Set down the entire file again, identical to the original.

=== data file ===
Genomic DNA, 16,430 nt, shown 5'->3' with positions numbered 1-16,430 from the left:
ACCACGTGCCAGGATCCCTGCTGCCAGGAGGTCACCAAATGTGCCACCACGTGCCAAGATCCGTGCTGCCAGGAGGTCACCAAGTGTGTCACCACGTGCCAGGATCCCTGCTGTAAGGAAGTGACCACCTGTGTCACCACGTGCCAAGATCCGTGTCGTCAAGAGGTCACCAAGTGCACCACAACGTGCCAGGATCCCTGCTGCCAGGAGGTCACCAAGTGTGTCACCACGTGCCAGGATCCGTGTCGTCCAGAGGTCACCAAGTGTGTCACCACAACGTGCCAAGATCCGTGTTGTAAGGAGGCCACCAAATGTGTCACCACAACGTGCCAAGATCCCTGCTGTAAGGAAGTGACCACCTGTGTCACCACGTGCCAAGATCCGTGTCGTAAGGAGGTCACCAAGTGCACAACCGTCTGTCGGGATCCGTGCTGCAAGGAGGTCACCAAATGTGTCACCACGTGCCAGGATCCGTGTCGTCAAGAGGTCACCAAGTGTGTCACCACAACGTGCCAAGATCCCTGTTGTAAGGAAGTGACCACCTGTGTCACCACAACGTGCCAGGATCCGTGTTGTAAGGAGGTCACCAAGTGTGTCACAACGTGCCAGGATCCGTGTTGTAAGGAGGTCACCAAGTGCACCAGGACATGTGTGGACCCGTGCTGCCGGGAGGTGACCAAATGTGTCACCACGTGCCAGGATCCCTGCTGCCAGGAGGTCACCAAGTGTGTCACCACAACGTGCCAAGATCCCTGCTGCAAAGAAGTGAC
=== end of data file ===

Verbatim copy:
Genomic DNA, 16,430 nt, shown 5'->3' with positions numbered 1-16,430 from the left:
ACCACGTGCCAGGATCCCTGCTGCCAGGAGGTCACCAAATGTGCCACCACGTGCCAAGATCCGTGCTGCCAGGAGGTCACCAAGTGTGTCACCACGTGCCAGGATCCCTGCTGTAAGGAAGTGACCACCTGTGTCACCACGTGCCAAGATCCGTGTCGTCAAGAGGTCACCAAGTGCACCACAACGTGCCAGGATCCCTGCTGCCAGGAGGTCACCAAGTGTGTCACCACGTGCCAGGATCCGTGTCGTCCAGAGGTCACCAAGTGTGTCACCACAACGTGCCAAGATCCGTGTTGTAAGGAGGCCACCAAATGTGTCACCACAACGTGCCAAGATCCCTGCTGTAAGGAAGTGACCACCTGTGTCACCACGTGCCAAGATCCGTGTCGTAAGGAGGTCACCAAGTGCACAACCGTCTGTCGGGATCCGTGCTGCAAGGAGGTCACCAAATGTGTCACCACGTGCCAGGATCCGTGTCGTCAAGAGGTCACCAAGTGTGTCACCACAACGTGCCAAGATCCCTGTTGTAAGGAAGTGACCACCTGTGTCACCACAACGTGCCAGGATCCGTGTTGTAAGGAGGTCACCAAGTGTGTCACAACGTGCCAGGATCCGTGTTGTAAGGAGGTCACCAAGTGCACCAGGACATGTGTGGACCCGTGCTGCCGGGAGGTGACCAAATGTGTCACCACGTGCCAGGATCCCTGCTGCCAGGAGGTCACCAAGTGTGTCACCACAACGTGCCAAGATCCCTGCTGCAAAGAAGTGAC